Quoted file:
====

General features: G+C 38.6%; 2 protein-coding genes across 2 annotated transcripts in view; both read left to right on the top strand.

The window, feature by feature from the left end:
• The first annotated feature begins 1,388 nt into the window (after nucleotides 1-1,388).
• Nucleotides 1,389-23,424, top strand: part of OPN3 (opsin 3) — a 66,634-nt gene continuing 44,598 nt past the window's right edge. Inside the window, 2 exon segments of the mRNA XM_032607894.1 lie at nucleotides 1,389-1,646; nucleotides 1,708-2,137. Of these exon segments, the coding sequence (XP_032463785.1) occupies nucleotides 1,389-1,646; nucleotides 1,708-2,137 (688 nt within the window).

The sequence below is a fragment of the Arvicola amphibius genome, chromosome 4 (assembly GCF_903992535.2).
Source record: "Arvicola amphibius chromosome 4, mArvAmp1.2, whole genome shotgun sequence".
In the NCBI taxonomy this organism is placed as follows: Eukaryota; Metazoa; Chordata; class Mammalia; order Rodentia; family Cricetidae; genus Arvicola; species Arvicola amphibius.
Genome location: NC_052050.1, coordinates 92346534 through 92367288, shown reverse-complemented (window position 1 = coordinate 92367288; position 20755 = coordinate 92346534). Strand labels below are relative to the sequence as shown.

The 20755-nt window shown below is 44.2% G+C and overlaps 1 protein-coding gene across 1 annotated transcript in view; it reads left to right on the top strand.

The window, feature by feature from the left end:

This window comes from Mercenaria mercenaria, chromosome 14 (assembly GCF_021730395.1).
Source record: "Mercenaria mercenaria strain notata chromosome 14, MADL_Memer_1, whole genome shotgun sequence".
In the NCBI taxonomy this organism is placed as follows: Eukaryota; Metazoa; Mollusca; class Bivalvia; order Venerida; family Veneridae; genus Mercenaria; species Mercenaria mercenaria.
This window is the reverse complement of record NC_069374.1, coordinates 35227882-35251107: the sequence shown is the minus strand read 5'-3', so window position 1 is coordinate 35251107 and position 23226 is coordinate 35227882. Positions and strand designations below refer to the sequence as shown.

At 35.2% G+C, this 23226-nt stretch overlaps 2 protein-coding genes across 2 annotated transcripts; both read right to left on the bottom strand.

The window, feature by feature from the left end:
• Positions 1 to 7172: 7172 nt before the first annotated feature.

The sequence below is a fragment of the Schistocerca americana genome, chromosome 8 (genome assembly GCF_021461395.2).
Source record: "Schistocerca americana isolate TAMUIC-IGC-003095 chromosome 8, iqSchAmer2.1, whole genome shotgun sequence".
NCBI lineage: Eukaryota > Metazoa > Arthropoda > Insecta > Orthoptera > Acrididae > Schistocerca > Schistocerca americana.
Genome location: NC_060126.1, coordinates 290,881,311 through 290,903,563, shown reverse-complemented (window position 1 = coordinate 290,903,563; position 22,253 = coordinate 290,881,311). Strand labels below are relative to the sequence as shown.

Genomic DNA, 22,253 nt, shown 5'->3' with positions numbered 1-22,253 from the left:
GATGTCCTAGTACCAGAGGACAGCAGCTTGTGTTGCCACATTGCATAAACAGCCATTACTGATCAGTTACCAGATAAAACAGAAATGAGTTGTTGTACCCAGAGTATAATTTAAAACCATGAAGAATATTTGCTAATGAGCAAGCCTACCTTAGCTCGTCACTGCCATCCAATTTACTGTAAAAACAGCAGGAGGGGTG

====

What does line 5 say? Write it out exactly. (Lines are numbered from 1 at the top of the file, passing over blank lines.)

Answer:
The sequence below is a fragment of the Arvicola amphibius genome, chromosome 4 (assembly GCF_903992535.2).